While terraced housing developed outside the historic cores of Doncaster and Mexborough, at Balby an earlier linear village and its surrounding perpendicular strip field landscape was progressively absorbed into a terraced suburb.




Figure 2: Development of grid iron terracing across an earlier strip enclosure landscape in Balby.

© and database right Crown Copyright and Landmark Information Group Ltd (All rights reserved 2008) Licence numbers 000394 and TP0024

The development of Balby does not appear to have fossilised many of the buildings of the earlier settlement, although the road patterns do preserve significant legibility of the earlier plan form. The main axis of the early settlement appears to have been Low Road, with most buildings depicted in 1775 (Jeffreys) and in 1854 (Ordnance Survey) focussed here. High Road / Warmsworth Road are part of a former turnpike route between Doncaster and Rotherham. Early terraced development appears to have focussed on the stretch of this road from Balby to Doncaster and gradually colonised the strip fields to either side. Many of these side roads fossilise the layout of former fields, an example being St John’s Road, first depicted in 1894 but built within a plot marked as gardens in 1854.

Housing in this zone frequently developed one or two streets at a time over many years. Strip fields formed ideal rectangular plots in which to fit developments of this scale. Patterns influenced by former fields can be found in blocks between Holly Avenue, Wellington Road (Bentley Rise) and around Hyde Park in the ‘Balby Terraces’ character area. The straight boundaries of parliamentary enclosure landscapes proved even more suitable. The block of perpendicular streets from Milton Road to Victoria Road in Mexborough all align with enclosures defined by the Parliamentary enclosure of Dolcliffe Common, undertaken in 1861 (Goodchild 1997, 206).

An exception to the patterns of legibility seen above can be demonstrated within the ‘Wheatley Terraced’ character area, where development appears to have been more wholesale within the former grounds of Nether Hall. These houses were built between 1882 and 1892 and are reputed to be the first terraced houses built in Doncaster with inside toilets (Kessen 2006).

Figure 3: Wheatley Terraced character area; the parkland of the 18th century Nether Hall (left, in 1852) was developed wholesale with terraced housing, leaving the hall itself an isolated island of earlier character. It survives, in much altered form, as part of a complex of Doncaster MBC offices.

© and database right Crown Copyright and Landmark Information Group Ltd (All rights reserved 2008) Licence numbers 000394 and TP0024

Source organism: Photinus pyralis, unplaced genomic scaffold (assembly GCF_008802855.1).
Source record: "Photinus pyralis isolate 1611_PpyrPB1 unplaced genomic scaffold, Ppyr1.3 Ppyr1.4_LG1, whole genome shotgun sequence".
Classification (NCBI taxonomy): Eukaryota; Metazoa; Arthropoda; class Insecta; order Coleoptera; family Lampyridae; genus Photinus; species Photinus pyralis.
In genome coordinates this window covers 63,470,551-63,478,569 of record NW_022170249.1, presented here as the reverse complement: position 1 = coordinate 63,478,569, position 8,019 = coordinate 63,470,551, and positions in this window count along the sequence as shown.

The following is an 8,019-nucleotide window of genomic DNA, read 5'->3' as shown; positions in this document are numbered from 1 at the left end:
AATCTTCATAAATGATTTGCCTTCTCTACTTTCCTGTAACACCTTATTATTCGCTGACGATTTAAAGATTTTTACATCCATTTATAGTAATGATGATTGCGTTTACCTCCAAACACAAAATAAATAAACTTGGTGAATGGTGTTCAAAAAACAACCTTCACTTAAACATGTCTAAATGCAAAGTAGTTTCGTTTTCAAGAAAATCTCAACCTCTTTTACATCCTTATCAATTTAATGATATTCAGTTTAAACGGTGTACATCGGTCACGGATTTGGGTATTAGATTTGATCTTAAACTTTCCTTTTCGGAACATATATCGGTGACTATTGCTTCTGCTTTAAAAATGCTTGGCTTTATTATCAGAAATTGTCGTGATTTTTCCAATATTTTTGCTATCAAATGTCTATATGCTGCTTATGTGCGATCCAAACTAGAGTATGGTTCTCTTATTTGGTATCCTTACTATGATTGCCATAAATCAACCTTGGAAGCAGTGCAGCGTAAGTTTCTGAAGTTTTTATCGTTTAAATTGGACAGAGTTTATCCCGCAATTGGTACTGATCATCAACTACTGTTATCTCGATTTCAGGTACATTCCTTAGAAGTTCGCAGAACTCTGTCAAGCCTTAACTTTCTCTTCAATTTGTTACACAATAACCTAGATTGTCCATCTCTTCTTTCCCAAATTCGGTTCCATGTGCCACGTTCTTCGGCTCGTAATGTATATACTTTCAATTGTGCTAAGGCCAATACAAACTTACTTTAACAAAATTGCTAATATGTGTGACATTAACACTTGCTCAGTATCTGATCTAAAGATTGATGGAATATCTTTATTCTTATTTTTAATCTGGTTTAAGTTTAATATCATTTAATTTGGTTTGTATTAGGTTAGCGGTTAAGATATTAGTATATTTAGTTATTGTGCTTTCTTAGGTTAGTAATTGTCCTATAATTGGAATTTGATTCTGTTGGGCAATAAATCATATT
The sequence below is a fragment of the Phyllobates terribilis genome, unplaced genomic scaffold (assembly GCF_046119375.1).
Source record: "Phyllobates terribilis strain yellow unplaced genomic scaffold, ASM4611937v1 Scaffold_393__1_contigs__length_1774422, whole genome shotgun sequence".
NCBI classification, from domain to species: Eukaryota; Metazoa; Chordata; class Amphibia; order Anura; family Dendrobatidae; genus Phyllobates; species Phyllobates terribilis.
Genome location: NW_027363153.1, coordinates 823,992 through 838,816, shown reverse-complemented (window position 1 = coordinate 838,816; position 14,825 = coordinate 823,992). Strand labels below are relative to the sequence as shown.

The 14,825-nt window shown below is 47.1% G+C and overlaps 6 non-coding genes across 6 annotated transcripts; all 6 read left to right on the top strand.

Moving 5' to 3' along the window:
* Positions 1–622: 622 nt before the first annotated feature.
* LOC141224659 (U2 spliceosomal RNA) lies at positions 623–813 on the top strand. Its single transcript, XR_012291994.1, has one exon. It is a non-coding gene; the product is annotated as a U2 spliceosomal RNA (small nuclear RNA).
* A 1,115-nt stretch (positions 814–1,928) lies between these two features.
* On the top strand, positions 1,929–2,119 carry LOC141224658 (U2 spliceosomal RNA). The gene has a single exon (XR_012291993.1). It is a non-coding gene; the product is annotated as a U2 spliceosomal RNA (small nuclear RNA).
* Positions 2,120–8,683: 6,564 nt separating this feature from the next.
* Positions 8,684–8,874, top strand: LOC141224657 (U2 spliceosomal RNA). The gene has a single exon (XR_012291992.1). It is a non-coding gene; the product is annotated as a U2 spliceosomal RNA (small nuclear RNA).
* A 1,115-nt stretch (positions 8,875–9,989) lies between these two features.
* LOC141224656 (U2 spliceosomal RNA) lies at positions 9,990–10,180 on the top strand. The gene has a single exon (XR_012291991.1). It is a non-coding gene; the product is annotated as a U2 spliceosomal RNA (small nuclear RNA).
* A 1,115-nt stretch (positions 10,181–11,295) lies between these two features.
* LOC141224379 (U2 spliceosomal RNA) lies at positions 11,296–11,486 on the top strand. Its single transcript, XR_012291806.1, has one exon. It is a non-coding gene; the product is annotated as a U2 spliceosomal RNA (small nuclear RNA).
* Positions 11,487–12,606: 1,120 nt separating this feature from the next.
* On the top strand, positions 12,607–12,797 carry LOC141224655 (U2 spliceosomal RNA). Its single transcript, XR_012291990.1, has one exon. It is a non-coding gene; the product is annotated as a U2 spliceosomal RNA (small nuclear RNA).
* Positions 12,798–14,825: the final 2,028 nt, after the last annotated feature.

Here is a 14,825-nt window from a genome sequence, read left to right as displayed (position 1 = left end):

Suburbanisation of this area fossilised few boundary patterns, although the hall itself, thought to have been built on the site of a medieval manor house (Hunter 1828, 51; Magilton 1977, 32) survives at the core of present municipal offices.

Later Characteristics

The majority of this zone continues to be characterised, at character unit level, by developments with clear pre Second World War origins. However, 50 hectares (about 1/7th of the total zone) has been recorded in the project database as being characteristic of the post-war period. Some of this land represents clearance of the oldest 19th century terraced housing stock for newer housing, but the majority represents infilling of remaining open spaces, particularly remaining agricultural land, allotment gardens and former quarries and brick pits.

Figure 4: Changing character of units developed since WWII

© SYAS 2008

Character Areas within this Zone

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  • Balby Terraces (Map)
  • Bentley Rise Terraced (Map)
  • Hexthorpe Terraces (Map)
  • Mexborough Terraces (Map)
  • Wheatley Terraced (Map)


Goodchild, J.
1997 The Enclosure of Mexborough. In: B. Elliott (ed.), Aspects of Doncaster: Discovering Local History. Barnsley: Wharncliffe Publishing, 199-208.
Jones, M.
1999 Denaby Main: Development of a South Yorkshire Mining Village. In: B. Elliott (ed.), Aspects of Doncaster 2: Discovering Local History. Barnsley: Wharncliffe Publishing, 123-142.
Kessen, D.
 2006 We don’t want to loo-s important piece of history. Doncaster Free Press [online]. Available from: [accessed 18/01/08].
Magilton, J.
1977 The Doncaster District: An Archaeological Survey. Doncaster: Doncaster Museum and Arts Service.
Muthesius, S.
1982 The English Terraced House. New Haven: Yale University Press.